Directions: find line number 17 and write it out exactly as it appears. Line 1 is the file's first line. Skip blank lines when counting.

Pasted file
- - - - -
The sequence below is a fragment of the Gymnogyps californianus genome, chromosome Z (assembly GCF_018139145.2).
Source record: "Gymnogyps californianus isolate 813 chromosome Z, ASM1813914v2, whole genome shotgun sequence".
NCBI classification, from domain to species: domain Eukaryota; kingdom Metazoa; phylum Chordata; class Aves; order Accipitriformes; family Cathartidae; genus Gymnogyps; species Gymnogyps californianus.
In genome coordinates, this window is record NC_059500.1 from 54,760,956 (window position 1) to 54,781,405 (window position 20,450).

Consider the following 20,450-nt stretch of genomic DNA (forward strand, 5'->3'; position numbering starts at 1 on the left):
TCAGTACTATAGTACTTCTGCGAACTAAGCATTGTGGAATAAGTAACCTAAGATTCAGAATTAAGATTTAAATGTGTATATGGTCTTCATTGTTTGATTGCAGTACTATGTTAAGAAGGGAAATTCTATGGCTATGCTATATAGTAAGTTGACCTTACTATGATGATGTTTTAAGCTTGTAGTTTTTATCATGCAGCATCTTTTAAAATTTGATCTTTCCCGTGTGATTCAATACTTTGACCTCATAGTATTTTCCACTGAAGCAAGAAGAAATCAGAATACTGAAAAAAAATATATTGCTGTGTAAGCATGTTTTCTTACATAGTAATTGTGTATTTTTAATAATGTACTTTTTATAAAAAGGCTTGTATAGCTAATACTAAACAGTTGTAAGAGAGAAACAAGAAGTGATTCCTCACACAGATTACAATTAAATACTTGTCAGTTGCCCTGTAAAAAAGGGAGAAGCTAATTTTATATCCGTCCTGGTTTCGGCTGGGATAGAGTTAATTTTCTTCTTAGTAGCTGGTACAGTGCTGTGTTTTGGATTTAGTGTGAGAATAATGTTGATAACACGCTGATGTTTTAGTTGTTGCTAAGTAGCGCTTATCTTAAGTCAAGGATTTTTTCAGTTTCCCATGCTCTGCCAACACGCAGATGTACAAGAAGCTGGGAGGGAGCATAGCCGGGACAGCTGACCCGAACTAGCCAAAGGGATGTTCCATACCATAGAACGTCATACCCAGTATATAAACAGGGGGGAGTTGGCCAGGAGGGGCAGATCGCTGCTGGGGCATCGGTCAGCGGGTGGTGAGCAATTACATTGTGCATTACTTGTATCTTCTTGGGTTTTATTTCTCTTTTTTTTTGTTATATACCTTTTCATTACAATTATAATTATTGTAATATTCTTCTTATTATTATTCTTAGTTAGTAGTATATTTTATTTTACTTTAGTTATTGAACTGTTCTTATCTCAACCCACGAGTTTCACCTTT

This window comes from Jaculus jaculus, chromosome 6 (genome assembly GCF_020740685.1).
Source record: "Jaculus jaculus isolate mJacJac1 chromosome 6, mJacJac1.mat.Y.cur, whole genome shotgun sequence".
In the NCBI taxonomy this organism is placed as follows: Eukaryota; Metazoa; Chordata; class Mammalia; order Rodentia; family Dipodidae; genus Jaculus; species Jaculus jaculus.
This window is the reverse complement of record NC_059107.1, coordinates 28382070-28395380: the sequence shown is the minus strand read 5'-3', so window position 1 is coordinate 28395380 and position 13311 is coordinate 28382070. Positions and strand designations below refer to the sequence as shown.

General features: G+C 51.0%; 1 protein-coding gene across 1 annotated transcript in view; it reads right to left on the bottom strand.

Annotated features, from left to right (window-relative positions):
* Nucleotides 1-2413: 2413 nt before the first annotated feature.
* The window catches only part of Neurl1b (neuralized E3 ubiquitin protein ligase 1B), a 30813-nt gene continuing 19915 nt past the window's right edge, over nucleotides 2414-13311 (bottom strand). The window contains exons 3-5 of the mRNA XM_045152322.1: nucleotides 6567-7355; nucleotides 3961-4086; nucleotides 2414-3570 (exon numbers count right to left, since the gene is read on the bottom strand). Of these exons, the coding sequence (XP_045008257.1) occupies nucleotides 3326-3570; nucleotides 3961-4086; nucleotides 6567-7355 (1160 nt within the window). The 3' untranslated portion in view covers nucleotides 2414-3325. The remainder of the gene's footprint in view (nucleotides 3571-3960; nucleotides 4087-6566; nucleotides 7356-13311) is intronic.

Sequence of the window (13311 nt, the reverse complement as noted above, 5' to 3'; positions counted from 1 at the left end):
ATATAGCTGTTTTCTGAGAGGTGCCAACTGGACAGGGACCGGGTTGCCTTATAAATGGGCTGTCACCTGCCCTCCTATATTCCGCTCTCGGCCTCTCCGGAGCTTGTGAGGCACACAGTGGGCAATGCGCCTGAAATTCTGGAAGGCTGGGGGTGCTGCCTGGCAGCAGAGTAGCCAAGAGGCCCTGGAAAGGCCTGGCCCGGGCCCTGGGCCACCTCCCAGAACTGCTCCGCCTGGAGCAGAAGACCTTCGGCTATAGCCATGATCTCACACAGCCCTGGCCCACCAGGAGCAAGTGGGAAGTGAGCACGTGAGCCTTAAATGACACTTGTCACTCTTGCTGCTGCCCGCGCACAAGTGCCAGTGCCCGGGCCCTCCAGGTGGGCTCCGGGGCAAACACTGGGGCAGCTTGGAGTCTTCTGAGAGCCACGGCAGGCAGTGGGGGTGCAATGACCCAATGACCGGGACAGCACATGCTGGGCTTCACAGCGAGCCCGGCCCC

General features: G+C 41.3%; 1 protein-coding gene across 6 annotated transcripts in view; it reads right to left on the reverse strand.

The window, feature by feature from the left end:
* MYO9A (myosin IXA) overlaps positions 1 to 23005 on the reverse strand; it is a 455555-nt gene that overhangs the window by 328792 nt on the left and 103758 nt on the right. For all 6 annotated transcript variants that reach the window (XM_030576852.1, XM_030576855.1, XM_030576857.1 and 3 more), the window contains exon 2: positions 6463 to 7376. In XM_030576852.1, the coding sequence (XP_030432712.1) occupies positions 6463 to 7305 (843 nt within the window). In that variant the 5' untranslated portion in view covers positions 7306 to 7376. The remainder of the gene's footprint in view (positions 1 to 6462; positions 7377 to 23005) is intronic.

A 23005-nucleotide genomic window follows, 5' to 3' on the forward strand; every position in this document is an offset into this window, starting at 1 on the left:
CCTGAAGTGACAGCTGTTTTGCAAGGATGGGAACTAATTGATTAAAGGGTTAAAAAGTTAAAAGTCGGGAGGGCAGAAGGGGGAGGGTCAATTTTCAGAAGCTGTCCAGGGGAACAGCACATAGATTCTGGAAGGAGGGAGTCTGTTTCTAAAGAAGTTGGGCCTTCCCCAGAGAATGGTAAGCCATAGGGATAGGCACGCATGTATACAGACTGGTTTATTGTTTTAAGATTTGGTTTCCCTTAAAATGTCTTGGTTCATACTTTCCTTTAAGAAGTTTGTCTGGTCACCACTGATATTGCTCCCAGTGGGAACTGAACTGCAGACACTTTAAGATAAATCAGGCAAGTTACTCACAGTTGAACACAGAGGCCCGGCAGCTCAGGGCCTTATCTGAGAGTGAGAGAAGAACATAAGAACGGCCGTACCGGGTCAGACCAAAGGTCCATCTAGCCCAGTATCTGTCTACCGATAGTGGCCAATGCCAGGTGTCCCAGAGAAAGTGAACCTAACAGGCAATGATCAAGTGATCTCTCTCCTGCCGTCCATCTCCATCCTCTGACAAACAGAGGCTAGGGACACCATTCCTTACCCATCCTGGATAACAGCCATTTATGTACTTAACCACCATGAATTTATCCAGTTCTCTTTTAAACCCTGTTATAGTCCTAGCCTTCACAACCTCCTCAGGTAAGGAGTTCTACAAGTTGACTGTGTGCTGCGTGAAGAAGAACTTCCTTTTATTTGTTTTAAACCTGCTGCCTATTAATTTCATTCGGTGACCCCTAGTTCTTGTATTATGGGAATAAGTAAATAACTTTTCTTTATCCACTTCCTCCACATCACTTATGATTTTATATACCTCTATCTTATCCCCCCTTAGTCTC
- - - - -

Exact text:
General features: G+C 41.3%; 1 protein-coding gene across 6 annotated transcripts in view; it reads right to left on the reverse strand.